Despite the efforts of the current government to prevent money laundering, wealth is being parked at offshore destinations and being round-tripped to India. A tax expert says that new tax havens have not come up but a Delhi-based lawyer mentions a case that involves money laundered in a tiny island near Malaysia, called Labuan.
Located 8 km off the Borneo coast in East Malaysia, Labuan has its own stock market - the Labuan Financial Exchange (LFX). The world's elite are drawn to this quiet island as it taxes profits at just 3 per cent. The lawyer confirms that even Indian businessmen have companies set up in Labuan. "Labuan gives out a special kind of treatment. If a company is registered in Labuan and a third party wants to access its information, it is barred from doing so. There could be criminal prosecution," the lawyer says.
On the condition of anonymity, he shows the page of a Singapore-based wealth management site, claiming to be Asia's largest wealth manager. The company, allegedly acting as fiduciary formed a Trust for its India client, which was used to create a shell company and launder funds to Labuan. A look at the firm's website reveals that it has oversees offices and directors posted in tax havens such as British Virgin Islands, Cayman Islands, Seychelles, Cook Islands, Hong Kong, Samoa, and Labuan.
Dubai is another route being frequently tapped. Money is sent to Ajman Free Trade Zone through hawala, and after forming a shell company, is deposited there. Since the Indian citizen is a major shareholder in the company, he can round-trip it back to India in the form of a loan. If needed in cash, the loan can be paid back legitimately, then sent to Hong Kong to a shell company and re-routed to India via Hawala at a 1 per cent fee. The Hong Kong route is also used to send hawala money to China, to pay for imports.
There are new ways to round-trip money back to India. A company is established in an offshore jurisdiction having low tax incidence and Rs100 crore is sent via hawala to that jurisdiction for depositing in that company. Now, the money can be transferred back to India in the form of loans such as external commercial borrowing (ECB), foreign currency convertible bonds (FCCBs) or preference shares allotted to entities, which are redeemed after a certain period of time.
The Reserve Bank of India's (RBI) Liberalised Remittance Scheme is also being used for round-tripping. Under LRS, Indians are allowed to transfer abroad up to $250,000 per person per financial year for overseas education, travel, medical treatment, buying property, etc. However, some manage to use it for other purposes. As per RBI, a company set up in a tax haven under LRS route cannot invest in other companies, be it abroad or in India. Experts who the writers spoke to, accepted that there have been instances of overseas shell firms having made a killing by investing in Indian companies against LRS norms.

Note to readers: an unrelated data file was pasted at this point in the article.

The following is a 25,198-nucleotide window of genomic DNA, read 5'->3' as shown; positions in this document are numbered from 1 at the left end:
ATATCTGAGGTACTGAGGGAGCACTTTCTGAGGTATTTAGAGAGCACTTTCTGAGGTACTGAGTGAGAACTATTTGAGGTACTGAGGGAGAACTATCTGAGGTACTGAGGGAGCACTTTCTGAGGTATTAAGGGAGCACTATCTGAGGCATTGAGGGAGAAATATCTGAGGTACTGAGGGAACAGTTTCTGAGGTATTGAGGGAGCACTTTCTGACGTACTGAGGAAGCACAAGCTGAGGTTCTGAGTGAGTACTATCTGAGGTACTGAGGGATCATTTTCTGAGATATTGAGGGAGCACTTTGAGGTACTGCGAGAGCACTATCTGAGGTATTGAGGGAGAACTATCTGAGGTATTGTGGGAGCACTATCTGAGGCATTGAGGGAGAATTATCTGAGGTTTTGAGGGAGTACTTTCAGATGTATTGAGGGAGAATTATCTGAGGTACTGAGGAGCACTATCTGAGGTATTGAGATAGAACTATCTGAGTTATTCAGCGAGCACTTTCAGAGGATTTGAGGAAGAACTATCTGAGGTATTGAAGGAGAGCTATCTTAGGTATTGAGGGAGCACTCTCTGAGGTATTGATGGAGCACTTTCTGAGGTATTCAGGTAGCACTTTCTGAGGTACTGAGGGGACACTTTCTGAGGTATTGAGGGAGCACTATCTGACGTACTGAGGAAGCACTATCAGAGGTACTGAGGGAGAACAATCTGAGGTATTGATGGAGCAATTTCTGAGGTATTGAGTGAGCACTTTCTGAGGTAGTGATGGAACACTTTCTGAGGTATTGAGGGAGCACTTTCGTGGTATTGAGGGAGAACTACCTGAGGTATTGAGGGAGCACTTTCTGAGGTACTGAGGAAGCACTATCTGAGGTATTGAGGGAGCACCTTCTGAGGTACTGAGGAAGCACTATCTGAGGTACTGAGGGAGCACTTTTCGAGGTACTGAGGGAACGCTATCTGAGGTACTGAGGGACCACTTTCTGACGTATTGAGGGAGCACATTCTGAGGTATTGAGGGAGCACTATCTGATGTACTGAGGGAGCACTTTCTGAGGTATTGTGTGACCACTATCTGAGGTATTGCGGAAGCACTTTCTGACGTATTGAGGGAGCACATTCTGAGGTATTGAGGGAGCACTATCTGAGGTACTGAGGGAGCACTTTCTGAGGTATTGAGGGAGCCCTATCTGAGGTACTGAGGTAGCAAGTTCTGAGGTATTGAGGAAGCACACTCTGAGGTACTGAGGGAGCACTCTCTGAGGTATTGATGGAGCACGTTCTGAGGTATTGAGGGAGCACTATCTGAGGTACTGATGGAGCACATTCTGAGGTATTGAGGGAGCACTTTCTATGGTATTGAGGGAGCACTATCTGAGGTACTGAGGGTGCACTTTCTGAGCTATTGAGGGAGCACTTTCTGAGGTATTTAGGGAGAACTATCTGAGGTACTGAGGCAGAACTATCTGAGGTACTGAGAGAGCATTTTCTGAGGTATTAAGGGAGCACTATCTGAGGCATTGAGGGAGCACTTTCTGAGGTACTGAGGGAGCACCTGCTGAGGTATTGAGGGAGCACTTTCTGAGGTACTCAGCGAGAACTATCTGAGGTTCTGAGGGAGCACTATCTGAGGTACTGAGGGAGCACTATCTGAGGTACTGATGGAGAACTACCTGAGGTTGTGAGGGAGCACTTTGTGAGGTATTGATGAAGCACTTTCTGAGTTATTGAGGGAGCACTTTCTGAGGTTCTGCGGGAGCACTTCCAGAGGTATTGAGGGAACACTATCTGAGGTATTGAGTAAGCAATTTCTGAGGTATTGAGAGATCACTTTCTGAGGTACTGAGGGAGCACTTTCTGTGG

Many Indian second- and third-generation rich families are sending one family member abroad to become a foreign resident. In India capital gains on an unlisted company is 20 per cent. If an investor has to avoid paying 20 per cent, all she has to do is move abroad, where capital gains could be 10 per cent.
With growing interest in financial instruments, wealth managers now come up with bespoke structured products as well for the rich to reduce tax liability. For example, in India, short-term capital loss (STCL) can be set off against short- or long-term capital gains in the same year. Wealth managers use this via bonus or dividend stripping. Many HNIs know when a company will declare bonus shares, and buy shares before the announcement. After bonus, the value of those shares falls. Shares are sold at a loss and that loss is set off against capital gains. Dividend stripping in mutual funds is similar. Income Tax department is well aware of the loopholes, say experts, but nothing has been done so far to fix those.
The implementation of General Anti Avoidance Rules (GAAR) has instilled some fear. Under GAAR, sleuths can question the method of tax reduction if the quantum of tax advantage exceeds Rs3 crore. "What is not to be broken is the letter of the law. So, if you are earning, you should pay tax, but there is nothing wrong in arranging one's affairs in such a way that taxes are as low as possible. That's where professionals play," says Mohit Chaudhary, Managing Partner at law firm Kings & Alliance LLP.
With billions of dollars at their disposition, the rich can buy the best of minds to manage their wealth and find the gaps in regulations, multiplying wealth is just sleight of a hand.